Camping World’s Marine Speaker Picks

Good: Boss Marine MR6W 6.5″ Dual-Cone Speakers

Boss audio speakers on white background
Photo by Overton’s
  •         Size: 6-1/2”                                   
  •         Power: 180 Watts Peak (Pair)
  •         Cutout: 5-1/2”
  •         Depth: 2-3/16”

Better: Jensen 6.5″ High-Performance Waterproof Speakers

Jensen speakers on white backround
Photo by Overton’s
  •         Size: 6-1/2”
  •         Power: 150 Watts Peak (Pair)
  •         Cutout: 5-3/4”
  •         Depth: 2-3/16”

Best: Fusion 6.5″ Flush-Mount Round Marine Speakers

Fusion speakers on white backround
Photo by Overton’s
  •         Size: 6-1/2”
  •         Power: 120 Watts Peak (Pair)
  •         Cutout: 5-7/16”
  •         Depth: 2-3/4”

Do I Need an Amplifier?

Most stereos have an internal amplifier, but that’s not what people are referring to when speaking of adding one. Instead, they’re referring to an external amplifier. An external amplifier increases your speaker’s sound performance, both in output and quality.

Adding an amplifier is an excellent option if you’re building a new system from scratch and want to maximize performance or if you want to get more out of your current setup. Amplifiers utilize the full power of your speakers, so you’ll need to be sure you choose one with the same RMS rating.

Please note that you’ll need larger speaker wires to account for the added power when installing an amplifier.

Marine Subwoofer 101

A subwoofer delivers lower frequencies that traditional speakers don’t reproduce as well. It creates a more vibrant, all-encompassing sound that you can’t get from standard speakers, allowing you to “feel” the sound. Though not an absolute necessity, subwoofers can greatly enhance your listening experience. When installing a subwoofer, an amplifier is a must.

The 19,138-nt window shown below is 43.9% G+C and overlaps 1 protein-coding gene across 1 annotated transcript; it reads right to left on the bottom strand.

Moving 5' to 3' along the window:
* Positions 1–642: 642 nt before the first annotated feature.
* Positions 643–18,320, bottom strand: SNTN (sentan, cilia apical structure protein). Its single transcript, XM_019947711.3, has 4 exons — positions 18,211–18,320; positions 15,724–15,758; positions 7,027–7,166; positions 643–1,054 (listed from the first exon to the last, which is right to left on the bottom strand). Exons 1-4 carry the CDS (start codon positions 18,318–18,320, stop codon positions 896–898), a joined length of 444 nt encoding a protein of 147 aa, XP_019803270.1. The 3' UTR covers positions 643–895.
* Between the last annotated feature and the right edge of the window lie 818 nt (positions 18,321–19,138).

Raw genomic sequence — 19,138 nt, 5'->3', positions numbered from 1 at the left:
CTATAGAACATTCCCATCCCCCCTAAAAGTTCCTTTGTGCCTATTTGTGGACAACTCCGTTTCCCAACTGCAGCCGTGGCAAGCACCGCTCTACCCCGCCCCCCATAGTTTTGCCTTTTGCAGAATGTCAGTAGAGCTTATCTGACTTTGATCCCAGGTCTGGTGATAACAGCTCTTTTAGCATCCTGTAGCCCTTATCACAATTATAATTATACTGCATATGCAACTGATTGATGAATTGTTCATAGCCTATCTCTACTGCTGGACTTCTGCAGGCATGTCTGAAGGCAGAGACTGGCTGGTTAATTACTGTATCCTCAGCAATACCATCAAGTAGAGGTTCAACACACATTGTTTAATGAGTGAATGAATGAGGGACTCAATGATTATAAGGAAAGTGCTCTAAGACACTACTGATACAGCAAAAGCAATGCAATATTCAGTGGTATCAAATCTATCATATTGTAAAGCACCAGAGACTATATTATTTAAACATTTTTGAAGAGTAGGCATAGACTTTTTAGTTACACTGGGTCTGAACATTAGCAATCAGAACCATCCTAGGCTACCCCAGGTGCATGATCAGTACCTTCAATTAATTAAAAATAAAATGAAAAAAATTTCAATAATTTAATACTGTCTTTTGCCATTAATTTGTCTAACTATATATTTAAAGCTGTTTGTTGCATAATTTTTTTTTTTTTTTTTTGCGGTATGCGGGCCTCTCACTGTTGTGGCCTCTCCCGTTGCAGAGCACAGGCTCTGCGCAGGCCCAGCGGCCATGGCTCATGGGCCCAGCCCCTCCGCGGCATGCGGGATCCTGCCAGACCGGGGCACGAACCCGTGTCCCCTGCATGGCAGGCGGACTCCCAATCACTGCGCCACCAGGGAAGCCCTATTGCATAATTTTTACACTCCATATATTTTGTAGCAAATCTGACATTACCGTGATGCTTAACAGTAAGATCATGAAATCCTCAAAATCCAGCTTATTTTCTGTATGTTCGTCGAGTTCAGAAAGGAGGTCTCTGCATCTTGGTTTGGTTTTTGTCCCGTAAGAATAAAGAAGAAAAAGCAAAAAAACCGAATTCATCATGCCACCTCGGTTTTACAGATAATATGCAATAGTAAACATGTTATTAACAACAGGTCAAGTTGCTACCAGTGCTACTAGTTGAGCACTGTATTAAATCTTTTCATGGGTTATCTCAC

Tools Needed

You don’t need a lot of specialized tools to install speakers on your boat, but there may be a few accessories you don’t have in your tool kit. Let’s look at some typical tools used to install marine speakers.

  • Electric Screwdriver/Drill
  • Silicone
  • Speaker Wire (Usually 12-16 Gauge)
  • Wire Cutters/Crimpers
  • Wire Connectors
  • Electrical Tape
  • Razor Knife
  • File
  • Cutting Tool

Installing Marine Speakers

You can begin installation once you have selected your speakers and the right tools. Your installation process will vary depending on what type of speakers you have and whether you’re replacing or upgrading them. The most common speakers are flush-mount so we will review how to install them.


Start by removing the old speakers. Disconnect the negative battery cable. Then, remove the screws securing the speaker to the base. Use a razor knife to break the seal if there is silicone around the base. The speaker should then be ready to be pulled out and away. Cut the wires from the rear of the speaker. Make sure to mark which is power and which is ground.

Now that the old speaker is out, we’ll repeat the same steps but in reverse to install the new speaker. You’ll need to strip back part of the jacket from the speaker wires you cut previously and install new connectors (usually spade terminals). Then, connect the terminals to the speaker and secure the speaker using the appropriate hardware. Test the speaker for proper function prior to sealing with silicone (if applicable). Repeat the process for all other speakers.

Please note that these are general steps to follow, and we always recommend referring to the instructions that came with your speaker for proper installation.


To upgrade, you’ll also start by removing the negative battery cable. Then, remove the old speaker using the steps above. Mark out the space required for the new speaker. Check behind the panel for any obstructions or wires. Prep the surface accordingly and use a cutting tool to remove the material. Once gone, clean up the edges with a file so they are smooth.

You may need to extend your existing wires to reach the new speaker location. Secure the wires to the back of the speaker using the appropriate connectors, then secure the speaker to the base with new hardware. Don’t forget to check the mounting depth to ensure there is room for the speaker to seat appropriately. Test the speaker for proper function by applying power before sealing.

Hopefully, this article gives you the confidence to pull the trigger on those speakers you’ve been eyeing in your cart. Don’t forget to check out some of our other related marine articles:


Let us know in the comments below what speakers you choose and why.